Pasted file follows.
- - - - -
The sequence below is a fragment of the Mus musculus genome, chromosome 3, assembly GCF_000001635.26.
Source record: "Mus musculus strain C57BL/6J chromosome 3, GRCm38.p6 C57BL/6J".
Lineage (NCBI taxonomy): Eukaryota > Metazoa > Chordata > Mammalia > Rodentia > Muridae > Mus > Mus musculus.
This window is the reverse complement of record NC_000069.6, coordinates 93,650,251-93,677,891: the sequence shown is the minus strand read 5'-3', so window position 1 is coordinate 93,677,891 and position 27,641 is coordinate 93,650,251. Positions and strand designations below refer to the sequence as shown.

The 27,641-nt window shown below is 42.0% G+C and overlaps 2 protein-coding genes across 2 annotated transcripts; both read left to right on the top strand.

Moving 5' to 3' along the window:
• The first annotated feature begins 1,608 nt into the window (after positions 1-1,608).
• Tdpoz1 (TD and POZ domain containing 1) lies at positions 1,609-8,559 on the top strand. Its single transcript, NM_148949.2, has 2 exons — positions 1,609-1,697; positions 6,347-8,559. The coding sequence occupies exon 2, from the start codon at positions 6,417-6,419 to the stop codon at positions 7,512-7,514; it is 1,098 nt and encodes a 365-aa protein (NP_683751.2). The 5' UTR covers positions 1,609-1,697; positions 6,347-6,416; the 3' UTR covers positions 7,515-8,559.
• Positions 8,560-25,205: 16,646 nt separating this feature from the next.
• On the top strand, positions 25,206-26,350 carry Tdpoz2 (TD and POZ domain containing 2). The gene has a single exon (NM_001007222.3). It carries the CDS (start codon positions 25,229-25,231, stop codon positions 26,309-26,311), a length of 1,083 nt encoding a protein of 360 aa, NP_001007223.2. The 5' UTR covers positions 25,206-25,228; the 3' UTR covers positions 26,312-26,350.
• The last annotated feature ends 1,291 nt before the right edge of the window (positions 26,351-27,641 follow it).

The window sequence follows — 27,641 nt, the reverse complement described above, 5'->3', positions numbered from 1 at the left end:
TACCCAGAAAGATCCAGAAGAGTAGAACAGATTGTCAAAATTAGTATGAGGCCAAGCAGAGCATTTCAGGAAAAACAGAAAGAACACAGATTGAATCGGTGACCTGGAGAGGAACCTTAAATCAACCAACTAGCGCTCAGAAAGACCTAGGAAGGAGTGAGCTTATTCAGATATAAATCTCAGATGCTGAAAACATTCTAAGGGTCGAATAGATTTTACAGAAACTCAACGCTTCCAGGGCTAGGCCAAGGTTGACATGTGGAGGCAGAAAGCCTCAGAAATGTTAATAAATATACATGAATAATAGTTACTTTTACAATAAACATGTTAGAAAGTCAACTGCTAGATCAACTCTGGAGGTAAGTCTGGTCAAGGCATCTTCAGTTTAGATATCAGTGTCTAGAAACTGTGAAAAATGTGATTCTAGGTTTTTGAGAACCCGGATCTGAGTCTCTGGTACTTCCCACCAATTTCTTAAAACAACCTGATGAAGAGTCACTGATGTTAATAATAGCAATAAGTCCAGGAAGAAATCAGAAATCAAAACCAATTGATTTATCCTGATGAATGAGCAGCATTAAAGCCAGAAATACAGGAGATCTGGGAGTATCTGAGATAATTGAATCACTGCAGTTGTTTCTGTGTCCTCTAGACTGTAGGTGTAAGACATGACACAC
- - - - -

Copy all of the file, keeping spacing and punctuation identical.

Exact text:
The sequence below is a fragment of the Mus musculus genome, chromosome 3, assembly GCF_000001635.26.
Source record: "Mus musculus strain C57BL/6J chromosome 3, GRCm38.p6 C57BL/6J".
Lineage (NCBI taxonomy): Eukaryota > Metazoa > Chordata > Mammalia > Rodentia > Muridae > Mus > Mus musculus.
This window is the reverse complement of record NC_000069.6, coordinates 93,650,251-93,677,891: the sequence shown is the minus strand read 5'-3', so window position 1 is coordinate 93,677,891 and position 27,641 is coordinate 93,650,251. Positions and strand designations below refer to the sequence as shown.

The 27,641-nt window shown below is 42.0% G+C and overlaps 2 protein-coding genes across 2 annotated transcripts; both read left to right on the top strand.

Moving 5' to 3' along the window:
• The first annotated feature begins 1,608 nt into the window (after positions 1-1,608).
• Tdpoz1 (TD and POZ domain containing 1) lies at positions 1,609-8,559 on the top strand. Its single transcript, NM_148949.2, has 2 exons — positions 1,609-1,697; positions 6,347-8,559. The coding sequence occupies exon 2, from the start codon at positions 6,417-6,419 to the stop codon at positions 7,512-7,514; it is 1,098 nt and encodes a 365-aa protein (NP_683751.2). The 5' UTR covers positions 1,609-1,697; positions 6,347-6,416; the 3' UTR covers positions 7,515-8,559.
• Positions 8,560-25,205: 16,646 nt separating this feature from the next.
• On the top strand, positions 25,206-26,350 carry Tdpoz2 (TD and POZ domain containing 2). The gene has a single exon (NM_001007222.3). It carries the CDS (start codon positions 25,229-25,231, stop codon positions 26,309-26,311), a length of 1,083 nt encoding a protein of 360 aa, NP_001007223.2. The 5' UTR covers positions 25,206-25,228; the 3' UTR covers positions 26,312-26,350.
• The last annotated feature ends 1,291 nt before the right edge of the window (positions 26,351-27,641 follow it).

The window sequence follows — 27,641 nt, the reverse complement described above, 5'->3', positions numbered from 1 at the left end:
TACCCAGAAAGATCCAGAAGAGTAGAACAGATTGTCAAAATTAGTATGAGGCCAAGCAGAGCATTTCAGGAAAAACAGAAAGAACACAGATTGAATCGGTGACCTGGAGAGGAACCTTAAATCAACCAACTAGCGCTCAGAAAGACCTAGGAAGGAGTGAGCTTATTCAGATATAAATCTCAGATGCTGAAAACATTCTAAGGGTCGAATAGATTTTACAGAAACTCAACGCTTCCAGGGCTAGGCCAAGGTTGACATGTGGAGGCAGAAAGCCTCAGAAATGTTAATAAATATACATGAATAATAGTTACTTTTACAATAAACATGTTAGAAAGTCAACTGCTAGATCAACTCTGGAGGTAAGTCTGGTCAAGGCATCTTCAGTTTAGATATCAGTGTCTAGAAACTGTGAAAAATGTGATTCTAGGTTTTTGAGAACCCGGATCTGAGTCTCTGGTACTTCCCACCAATTTCTTAAAACAACCTGATGAAGAGTCACTGATGTTAATAATAGCAATAAGTCCAGGAAGAAATCAGAAATCAAAACCAATTGATTTATCCTGATGAATGAGCAGCATTAAAGCCAGAAATACAGGAGATCTGGGAGTATCTGAGATAATTGAATCACTGCAGTTGTTTCTGTGTCCTCTAGACTGTAGGTGTAAGACATGACACAC